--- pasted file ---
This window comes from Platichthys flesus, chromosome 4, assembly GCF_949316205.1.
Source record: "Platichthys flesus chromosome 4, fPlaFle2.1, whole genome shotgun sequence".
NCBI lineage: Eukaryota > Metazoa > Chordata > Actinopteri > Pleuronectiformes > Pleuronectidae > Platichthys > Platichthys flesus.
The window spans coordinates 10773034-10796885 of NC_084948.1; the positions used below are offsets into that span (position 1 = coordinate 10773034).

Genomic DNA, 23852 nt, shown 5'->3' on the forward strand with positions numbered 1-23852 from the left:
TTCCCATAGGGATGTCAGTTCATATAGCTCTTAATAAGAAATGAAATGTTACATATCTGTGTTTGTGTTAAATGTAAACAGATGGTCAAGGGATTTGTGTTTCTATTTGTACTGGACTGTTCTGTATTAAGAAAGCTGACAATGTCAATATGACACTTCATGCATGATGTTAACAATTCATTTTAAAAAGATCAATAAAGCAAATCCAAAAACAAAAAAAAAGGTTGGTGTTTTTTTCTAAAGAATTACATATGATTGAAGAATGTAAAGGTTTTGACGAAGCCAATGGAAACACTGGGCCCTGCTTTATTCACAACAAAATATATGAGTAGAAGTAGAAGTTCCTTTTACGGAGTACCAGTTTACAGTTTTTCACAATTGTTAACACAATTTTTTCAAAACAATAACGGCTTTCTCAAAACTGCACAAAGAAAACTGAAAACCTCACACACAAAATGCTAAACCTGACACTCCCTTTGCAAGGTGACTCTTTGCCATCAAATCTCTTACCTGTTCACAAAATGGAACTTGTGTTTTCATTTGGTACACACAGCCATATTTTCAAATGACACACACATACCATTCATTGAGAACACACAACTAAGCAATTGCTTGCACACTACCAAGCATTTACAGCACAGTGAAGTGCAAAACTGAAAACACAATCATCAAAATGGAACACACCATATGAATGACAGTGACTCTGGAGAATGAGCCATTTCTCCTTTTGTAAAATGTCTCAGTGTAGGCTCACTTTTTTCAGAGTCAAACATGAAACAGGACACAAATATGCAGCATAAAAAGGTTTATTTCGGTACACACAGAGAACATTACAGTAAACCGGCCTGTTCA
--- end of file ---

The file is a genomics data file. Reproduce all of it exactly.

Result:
This window comes from Platichthys flesus, chromosome 4, assembly GCF_949316205.1.
Source record: "Platichthys flesus chromosome 4, fPlaFle2.1, whole genome shotgun sequence".
NCBI lineage: Eukaryota > Metazoa > Chordata > Actinopteri > Pleuronectiformes > Pleuronectidae > Platichthys > Platichthys flesus.
The window spans coordinates 10773034-10796885 of NC_084948.1; the positions used below are offsets into that span (position 1 = coordinate 10773034).

Genomic DNA, 23852 nt, shown 5'->3' on the forward strand with positions numbered 1-23852 from the left:
TTCCCATAGGGATGTCAGTTCATATAGCTCTTAATAAGAAATGAAATGTTACATATCTGTGTTTGTGTTAAATGTAAACAGATGGTCAAGGGATTTGTGTTTCTATTTGTACTGGACTGTTCTGTATTAAGAAAGCTGACAATGTCAATATGACACTTCATGCATGATGTTAACAATTCATTTTAAAAAGATCAATAAAGCAAATCCAAAAACAAAAAAAAAGGTTGGTGTTTTTTTCTAAAGAATTACATATGATTGAAGAATGTAAAGGTTTTGACGAAGCCAATGGAAACACTGGGCCCTGCTTTATTCACAACAAAATATATGAGTAGAAGTAGAAGTTCCTTTTACGGAGTACCAGTTTACAGTTTTTCACAATTGTTAACACAATTTTTTCAAAACAATAACGGCTTTCTCAAAACTGCACAAAGAAAACTGAAAACCTCACACACAAAATGCTAAACCTGACACTCCCTTTGCAAGGTGACTCTTTGCCATCAAATCTCTTACCTGTTCACAAAATGGAACTTGTGTTTTCATTTGGTACACACAGCCATATTTTCAAATGACACACACATACCATTCATTGAGAACACACAACTAAGCAATTGCTTGCACACTACCAAGCATTTACAGCACAGTGAAGTGCAAAACTGAAAACACAATCATCAAAATGGAACACACCATATGAATGACAGTGACTCTGGAGAATGAGCCATTTCTCCTTTTGTAAAATGTCTCAGTGTAGGCTCACTTTTTTCAGAGTCAAACATGAAACAGGACACAAATATGCAGCATAAAAAGGTTTATTTCGGTACACACAGAGAACATTACAGTAAACCGGCCTGTTCA